Baby on the Way

Junior, pictured on the left, was in a hurry to be born. The time was past midnight. His mother Elteck, who already had three children, started experiencing labor pains. She did what most mothers in rural Malawi do – she looked for transportation to the nearest hospital which was 6 miles away!

“I was in labor and having trouble walking. I had no way to get to the hospital.”

Elteck had three options: walk, find someone with a bike, or find an ox-cart. The ox-cart was the most feasible option but there were none available.

Fortunately, Dr. Mike Mtika, Pamoza’s founder, was in Zowe and he had a car.

So Elteck, 9 months pregnant and escorted by her mother-in-law and two other women, walked 1.5 miles to Dr. Mtika’s house and banged on the windows. In the nick of time, Dr. Mtika was able to take Elteck to the hospital, and Junior was born safely.

When Elteck was pregnant with her first child, she was able to find an ox-cart to transport her to the hospital. Ox-carts (like the one pictured here) are a popular mode of transportation for those who are ill and need hospital care. They are certainly not as fast as ambulances, but there is no 9-1-1 system in rural Malawi, and there are no ambulances to come to the rescue. 

During Elteck’s second pregnancy, she was expecting twins. She wanted to avoid having her babies at home, so she went to the hospital a few days before her due date and waited there until she went into labor. 

Elteck with her children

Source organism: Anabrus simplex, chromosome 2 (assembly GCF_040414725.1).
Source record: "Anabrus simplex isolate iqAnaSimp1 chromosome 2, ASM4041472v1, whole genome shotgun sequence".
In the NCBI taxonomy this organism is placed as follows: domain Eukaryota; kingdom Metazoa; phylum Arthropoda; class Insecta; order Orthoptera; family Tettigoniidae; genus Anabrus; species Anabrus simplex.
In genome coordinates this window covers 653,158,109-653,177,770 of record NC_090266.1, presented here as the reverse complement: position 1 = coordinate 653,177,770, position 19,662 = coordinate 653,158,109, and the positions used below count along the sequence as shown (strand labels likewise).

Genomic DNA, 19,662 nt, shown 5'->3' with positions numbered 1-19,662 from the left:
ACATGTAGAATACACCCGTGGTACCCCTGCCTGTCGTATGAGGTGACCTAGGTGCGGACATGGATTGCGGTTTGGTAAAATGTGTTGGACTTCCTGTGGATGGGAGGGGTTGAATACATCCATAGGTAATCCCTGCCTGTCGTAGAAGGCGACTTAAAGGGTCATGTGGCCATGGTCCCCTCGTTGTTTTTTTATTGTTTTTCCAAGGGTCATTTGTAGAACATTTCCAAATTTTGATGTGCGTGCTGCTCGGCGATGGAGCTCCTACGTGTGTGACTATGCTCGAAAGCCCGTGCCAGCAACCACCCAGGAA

Elteck knows of a woman in her village who was pregnant and headed to the hospital on the back of someone’s bicycle but didn’t make it; she had her baby on the way. The reality is that many women in critical need of maternity services are unable to access them due to transportation limitations.

Pamoza has come a long way to bring health services closer to home. We need to; of the 32,000 people in Pamoza’s area, fewer than 5 families own a car of their own. We started by constructing Zowe Clinic in 2007, where we ran weekly clinics with local health care workers we borrowed from the nearest hospital. Then we convinced Malawi’s Ministry of Health to assign and pay for a Health Surveillance Assistant to provide care for children under five and to offer community health trainings. Three years ago, we started providing prenatal services to pregnant women in our area in collaboration with a local rural hospital. Most recently (in 2019), we hired a registered nurse to serve as our Health and Nutrition Coordinator. She has taken our work to a whole new level.

But our efforts to bring services closer to home go far beyond health care services. Because people in rural Malawi have to constantly walk to access the most basic necessities such as water or firewood, we continue to create initiatives that will save Malawians time that could be better spent on other tasks. 

You can do something about the distances people in rural Malawi have to walk to access basic necessities. Help us bring more services closer to home. Register for our Miles for Malawi virtual 5K, support a runner or walker who is already registered, or donate to the Pamoza program of your choice.